While the right to a trial by jury is enshrined in the Sixth Amendment, less than three percent of all state and federal cases are heard by a jury. And those who do choose to exercise those rights “face exponentially higher sentences” if they lose, the National Association of
Criminal Defense Lawyers has found. In Johnny’s case, that meant consecutive sentences that added up to nearly 30 years behind bars.
Should education be the bar?
Johnny’s education — both the degrees he has already completed and the Ph.D. that he wants to do — are the basis of his application for commutation. So how much does education matter in clemency decisions? And how much should it matter?
Factors the review board and the governor consider include remorse, disciplinary history, housing and job prospects, upbringing, as well as education and other programming while incarcerated, said Jennifer Soble of the Illinois Prison Project. Education as a measure of personal growth and transformation can be problematic if it becomes the main metric by which all clemency applications are judged.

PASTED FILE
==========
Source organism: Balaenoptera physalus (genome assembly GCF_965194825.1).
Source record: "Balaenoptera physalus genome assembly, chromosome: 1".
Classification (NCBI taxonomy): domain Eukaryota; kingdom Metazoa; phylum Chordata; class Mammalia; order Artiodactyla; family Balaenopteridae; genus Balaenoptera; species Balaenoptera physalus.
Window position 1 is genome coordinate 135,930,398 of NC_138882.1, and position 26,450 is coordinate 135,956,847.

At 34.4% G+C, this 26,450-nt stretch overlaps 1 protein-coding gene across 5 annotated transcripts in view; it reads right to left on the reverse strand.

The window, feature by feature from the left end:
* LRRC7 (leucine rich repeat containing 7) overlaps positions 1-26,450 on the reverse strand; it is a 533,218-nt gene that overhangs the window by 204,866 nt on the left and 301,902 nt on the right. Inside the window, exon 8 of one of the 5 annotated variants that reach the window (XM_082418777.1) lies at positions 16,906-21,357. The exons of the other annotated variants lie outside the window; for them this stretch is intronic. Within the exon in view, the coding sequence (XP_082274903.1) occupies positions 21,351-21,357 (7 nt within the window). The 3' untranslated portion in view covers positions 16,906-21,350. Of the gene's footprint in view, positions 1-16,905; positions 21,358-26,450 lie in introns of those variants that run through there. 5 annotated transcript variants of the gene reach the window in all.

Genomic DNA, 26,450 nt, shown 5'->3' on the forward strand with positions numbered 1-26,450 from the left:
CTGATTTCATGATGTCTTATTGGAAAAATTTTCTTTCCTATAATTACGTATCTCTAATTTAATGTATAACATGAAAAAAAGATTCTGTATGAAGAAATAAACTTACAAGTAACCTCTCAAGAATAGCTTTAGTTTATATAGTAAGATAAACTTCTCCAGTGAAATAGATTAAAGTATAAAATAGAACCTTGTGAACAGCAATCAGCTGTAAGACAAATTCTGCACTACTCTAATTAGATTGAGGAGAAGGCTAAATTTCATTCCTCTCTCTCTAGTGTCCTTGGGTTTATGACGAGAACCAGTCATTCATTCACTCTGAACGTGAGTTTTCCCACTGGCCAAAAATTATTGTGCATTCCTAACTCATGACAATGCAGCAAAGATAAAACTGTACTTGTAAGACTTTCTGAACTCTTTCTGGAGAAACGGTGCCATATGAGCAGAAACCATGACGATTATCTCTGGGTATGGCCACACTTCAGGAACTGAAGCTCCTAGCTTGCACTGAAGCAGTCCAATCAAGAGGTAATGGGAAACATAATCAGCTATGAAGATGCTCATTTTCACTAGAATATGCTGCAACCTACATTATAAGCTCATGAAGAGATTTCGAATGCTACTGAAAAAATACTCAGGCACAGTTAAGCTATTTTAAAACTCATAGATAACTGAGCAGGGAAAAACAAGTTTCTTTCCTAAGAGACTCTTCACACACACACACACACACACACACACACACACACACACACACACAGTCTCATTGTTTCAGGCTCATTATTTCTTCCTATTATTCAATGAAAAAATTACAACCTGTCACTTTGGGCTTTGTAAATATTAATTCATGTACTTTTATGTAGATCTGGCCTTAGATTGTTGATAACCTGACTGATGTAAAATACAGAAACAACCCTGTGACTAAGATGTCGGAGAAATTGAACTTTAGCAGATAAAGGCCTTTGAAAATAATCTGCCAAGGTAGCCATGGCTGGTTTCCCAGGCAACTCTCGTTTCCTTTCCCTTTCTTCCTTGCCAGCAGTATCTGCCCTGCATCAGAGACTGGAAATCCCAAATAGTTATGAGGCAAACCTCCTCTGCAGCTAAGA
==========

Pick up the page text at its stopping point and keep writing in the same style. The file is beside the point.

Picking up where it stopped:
Many prisoners with long sentences are excluded from most or all educational opportunities, or do not have the financial resources to self-finance higher education. Many people might engage in informal learning, something that is significantly more difficult to quantify in a clemency application than formal credentials gained through a graduate program.
“There are hundreds of thousands of people who are currently incarcerated, who are just as deserving of meaningful review, and who have poured their hearts and souls into their own personal growth and development,” Soble told me.
Johnny agrees. “I want to get out, no doubt,” he said, “but I am worried that if this sets the bar, a lot of worthy people will be left behind.”
Johnny’s story has parallels with that of Brandon Brown, who was able to start his Ph.D. at George Mason University in 2020 while he was incarcerated in Maine only because his program pivoted to online learning during the pandemic.